BOSTON (05/17/2000) - Computer Associates International Inc. reported record results for its fourth quarter yesterday, though it admitted that its professional services and European operations both underperformed.
"I wouldn't be telling the truth if I said I wasn't disappointed" in the performance of professional services, said Sanjay Kumar, president and chief operating officer of the Islandia, New York-based software giant.
Even though CA's professional services revenue for the period ended March 31 grew 24 percent, to $115 million, the growth was below CA's expectations and predictions.
In recent months, CA officials have denied rumors that new service contracts were slowing and that many members of its professional services staff were idle.
Kumar laid some of the blame on CA's Millennium Watch program, through which it offered free services to top customers over the Jan. 1, 2000, rollover period, writing off those expenses as a "goodwill" builder.
Another factor was CA's decision not to renew some services contracts it inherited from its acquisition of Platinum Technology International Inc. last June, "because we didn't think they were good business," Kumar said.
Wall Street analysts were also disappointed by CA's services growth. "I think the overall value of Platinum in expanding CA's services business was (unintentionally) exaggerated," said Damian V. Rinaldi, an analyst at First Albany Corp. in Boston. For example, he said, a major Platinum training contract "didn't produce the payback" that was expected.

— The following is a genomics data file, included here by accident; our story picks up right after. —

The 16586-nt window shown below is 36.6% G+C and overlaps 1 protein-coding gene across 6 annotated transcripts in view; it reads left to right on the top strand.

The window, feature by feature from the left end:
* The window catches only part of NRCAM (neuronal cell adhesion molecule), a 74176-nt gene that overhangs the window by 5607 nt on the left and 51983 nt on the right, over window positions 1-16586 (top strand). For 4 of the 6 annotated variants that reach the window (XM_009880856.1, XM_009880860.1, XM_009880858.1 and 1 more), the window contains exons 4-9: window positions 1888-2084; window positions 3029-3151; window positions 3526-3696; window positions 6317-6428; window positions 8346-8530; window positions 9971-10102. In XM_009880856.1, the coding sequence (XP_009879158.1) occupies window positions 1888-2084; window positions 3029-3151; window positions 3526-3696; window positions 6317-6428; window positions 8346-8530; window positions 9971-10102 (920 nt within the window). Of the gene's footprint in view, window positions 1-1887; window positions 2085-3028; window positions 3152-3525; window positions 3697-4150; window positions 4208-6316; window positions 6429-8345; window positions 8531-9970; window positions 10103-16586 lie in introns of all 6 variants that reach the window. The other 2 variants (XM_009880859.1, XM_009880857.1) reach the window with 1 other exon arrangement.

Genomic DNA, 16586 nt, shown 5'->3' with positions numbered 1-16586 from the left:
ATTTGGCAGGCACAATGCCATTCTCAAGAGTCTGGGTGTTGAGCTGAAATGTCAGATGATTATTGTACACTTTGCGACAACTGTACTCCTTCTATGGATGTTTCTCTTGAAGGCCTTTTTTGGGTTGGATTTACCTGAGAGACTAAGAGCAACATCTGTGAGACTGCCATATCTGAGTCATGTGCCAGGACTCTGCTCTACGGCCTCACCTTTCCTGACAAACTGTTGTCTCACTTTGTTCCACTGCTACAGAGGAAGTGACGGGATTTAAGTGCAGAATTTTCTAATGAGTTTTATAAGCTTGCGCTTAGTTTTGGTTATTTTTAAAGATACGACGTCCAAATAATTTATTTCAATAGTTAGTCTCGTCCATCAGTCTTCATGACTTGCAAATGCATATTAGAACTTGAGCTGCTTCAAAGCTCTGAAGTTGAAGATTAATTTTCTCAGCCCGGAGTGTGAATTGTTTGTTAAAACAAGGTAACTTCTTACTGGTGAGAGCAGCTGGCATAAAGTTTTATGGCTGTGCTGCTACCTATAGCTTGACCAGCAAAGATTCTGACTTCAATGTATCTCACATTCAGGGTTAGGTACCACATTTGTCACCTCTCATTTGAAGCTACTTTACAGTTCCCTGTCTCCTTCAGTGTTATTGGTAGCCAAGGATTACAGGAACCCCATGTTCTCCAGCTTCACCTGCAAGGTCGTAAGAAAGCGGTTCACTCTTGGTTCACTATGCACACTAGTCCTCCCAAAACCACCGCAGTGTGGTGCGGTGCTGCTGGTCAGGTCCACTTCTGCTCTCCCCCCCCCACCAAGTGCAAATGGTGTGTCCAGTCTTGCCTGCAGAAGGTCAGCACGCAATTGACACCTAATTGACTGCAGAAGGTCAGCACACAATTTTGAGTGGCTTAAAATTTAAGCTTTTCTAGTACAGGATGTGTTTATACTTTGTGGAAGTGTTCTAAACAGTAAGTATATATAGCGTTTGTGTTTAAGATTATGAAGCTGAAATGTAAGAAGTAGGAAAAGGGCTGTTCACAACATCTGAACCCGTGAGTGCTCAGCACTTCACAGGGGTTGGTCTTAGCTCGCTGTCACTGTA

CA's product and service diversity was undoubtedly a factor in helping the company achieve stellar results for the year, but the services slump is disquieting, said financial advisor M. Arthur Gillis, president of Computer Based Solutions Inc. in Dallas. "The lifeblood of a good software company is its professional services," he said.
Rinaldi said weaknesses in CA's professional services and European operations were offset by a steady growth in software sales and "good momentum from the integration of Sterling (Software Inc.)," which CA bought in March.
A planned doubling of its advertising budget is aimed at earning CA the same mainstream recognition as Oracle Corp., Kumar said.
The point is to gain entry to "corner offices" of large enterprises, he said.
He pointed to a recent experience in which the new CEO of a longtime CA customer had never heard of CA and thus requested that his procurement department do a credit check on the company.
Aside from the obvious benefits of such a campaign for CA, the move could make it easier for CIOs to buy software, Rinaldi said. "It's designed to remove a hurdle, so an IT director doesn't have to go to the board of directors or the CEO and say, 'I want to spend a couple million bucks with this software company no one's ever heard of.' Brand recognition will make it easier for the board of directors, who tend not to be too technically savvy, to sign a check for millions or tens of millions of dollars," Rinaldi said.
Rinaldi also downplayed CA's underperforming European operations. CA "is all over that from a management stance," he said.
Kumar said he is alternating with Steven Richards, who has headed CA sales and is now in charge of the company's European operations, spending several days a week in Europe revamping that business.